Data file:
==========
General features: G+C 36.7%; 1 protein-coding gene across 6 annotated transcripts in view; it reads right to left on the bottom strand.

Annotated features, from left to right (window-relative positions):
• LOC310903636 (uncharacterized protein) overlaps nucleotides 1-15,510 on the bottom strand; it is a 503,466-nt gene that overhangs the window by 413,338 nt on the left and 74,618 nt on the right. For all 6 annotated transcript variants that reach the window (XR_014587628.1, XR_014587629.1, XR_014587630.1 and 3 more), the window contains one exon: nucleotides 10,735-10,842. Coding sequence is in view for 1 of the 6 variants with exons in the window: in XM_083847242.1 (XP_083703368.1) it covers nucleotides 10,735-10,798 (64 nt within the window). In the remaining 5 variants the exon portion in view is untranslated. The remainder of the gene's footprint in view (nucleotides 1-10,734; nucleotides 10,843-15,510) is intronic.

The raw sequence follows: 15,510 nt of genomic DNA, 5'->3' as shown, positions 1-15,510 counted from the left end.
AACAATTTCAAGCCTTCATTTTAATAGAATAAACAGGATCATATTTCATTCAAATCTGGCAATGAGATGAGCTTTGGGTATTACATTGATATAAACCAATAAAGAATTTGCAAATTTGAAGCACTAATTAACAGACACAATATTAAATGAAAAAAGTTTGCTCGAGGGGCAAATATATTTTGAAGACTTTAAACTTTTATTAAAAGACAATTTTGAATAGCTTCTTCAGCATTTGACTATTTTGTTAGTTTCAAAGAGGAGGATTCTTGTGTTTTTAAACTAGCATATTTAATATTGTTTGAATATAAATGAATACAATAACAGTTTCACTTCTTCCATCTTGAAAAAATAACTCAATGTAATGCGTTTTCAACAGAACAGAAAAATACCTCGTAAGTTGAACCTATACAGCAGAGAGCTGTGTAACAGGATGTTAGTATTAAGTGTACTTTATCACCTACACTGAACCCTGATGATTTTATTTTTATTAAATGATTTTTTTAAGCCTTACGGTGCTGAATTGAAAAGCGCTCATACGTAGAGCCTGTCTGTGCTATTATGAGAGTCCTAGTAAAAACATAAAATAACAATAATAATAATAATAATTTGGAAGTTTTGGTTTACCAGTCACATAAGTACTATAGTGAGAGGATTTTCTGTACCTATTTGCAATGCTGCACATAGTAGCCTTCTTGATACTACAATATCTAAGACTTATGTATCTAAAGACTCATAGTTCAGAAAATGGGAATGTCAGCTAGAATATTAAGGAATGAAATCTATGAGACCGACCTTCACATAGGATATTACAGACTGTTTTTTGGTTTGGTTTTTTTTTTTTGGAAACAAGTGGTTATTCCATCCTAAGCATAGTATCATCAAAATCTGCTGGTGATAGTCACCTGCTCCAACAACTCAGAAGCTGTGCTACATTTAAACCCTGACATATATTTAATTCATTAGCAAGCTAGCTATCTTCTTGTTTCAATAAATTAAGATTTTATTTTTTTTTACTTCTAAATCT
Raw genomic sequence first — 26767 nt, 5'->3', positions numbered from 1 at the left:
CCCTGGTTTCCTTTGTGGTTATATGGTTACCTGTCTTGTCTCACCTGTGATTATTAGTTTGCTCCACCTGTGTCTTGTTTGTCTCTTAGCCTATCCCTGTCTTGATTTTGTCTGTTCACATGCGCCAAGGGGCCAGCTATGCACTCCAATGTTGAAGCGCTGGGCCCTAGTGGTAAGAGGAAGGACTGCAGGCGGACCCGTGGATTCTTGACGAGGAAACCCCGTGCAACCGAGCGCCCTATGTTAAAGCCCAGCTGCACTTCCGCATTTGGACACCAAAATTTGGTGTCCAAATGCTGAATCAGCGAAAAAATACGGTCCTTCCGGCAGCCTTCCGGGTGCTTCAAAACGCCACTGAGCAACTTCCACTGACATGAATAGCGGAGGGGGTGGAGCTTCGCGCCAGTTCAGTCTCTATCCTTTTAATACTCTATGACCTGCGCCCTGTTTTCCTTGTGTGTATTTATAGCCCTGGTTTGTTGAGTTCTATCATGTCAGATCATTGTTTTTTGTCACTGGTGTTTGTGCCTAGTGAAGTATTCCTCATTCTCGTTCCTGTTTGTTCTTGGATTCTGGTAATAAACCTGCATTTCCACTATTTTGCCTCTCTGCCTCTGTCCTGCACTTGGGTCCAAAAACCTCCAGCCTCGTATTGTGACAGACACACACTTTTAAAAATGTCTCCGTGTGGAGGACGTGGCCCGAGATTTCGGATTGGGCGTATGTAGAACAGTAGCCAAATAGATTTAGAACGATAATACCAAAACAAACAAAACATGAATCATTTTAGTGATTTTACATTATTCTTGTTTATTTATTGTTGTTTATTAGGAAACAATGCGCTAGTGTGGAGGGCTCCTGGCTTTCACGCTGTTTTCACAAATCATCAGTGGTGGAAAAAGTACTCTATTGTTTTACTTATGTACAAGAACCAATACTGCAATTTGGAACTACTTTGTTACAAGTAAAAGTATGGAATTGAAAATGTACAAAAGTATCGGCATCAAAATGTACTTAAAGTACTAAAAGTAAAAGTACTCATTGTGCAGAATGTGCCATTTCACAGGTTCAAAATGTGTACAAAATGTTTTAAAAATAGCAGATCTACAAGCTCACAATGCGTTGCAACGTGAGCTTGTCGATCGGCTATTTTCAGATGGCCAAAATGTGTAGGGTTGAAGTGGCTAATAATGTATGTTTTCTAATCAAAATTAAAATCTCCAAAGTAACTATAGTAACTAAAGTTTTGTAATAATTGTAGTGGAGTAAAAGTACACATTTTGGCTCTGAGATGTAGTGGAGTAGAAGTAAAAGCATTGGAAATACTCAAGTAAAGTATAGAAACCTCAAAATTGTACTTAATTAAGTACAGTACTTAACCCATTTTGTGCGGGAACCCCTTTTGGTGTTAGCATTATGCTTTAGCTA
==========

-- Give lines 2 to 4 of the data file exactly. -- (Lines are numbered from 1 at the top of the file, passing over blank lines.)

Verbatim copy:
Annotated features, from left to right (window-relative positions):
• LOC310903636 (uncharacterized protein) overlaps nucleotides 1-15,510 on the bottom strand; it is a 503,466-nt gene that overhangs the window by 413,338 nt on the left and 74,618 nt on the right. For all 6 annotated transcript variants that reach the window (XR_014587628.1, XR_014587629.1, XR_014587630.1 and 3 more), the window contains one exon: nucleotides 10,735-10,842. Coding sequence is in view for 1 of the 6 variants with exons in the window: in XM_083847242.1 (XP_083703368.1) it covers nucleotides 10,735-10,798 (64 nt within the window). In the remaining 5 variants the exon portion in view is untranslated. The remainder of the gene's footprint in view (nucleotides 1-10,734; nucleotides 10,843-15,510) is intronic.

The raw sequence follows: 15,510 nt of genomic DNA, 5'->3' as shown, positions 1-15,510 counted from the left end.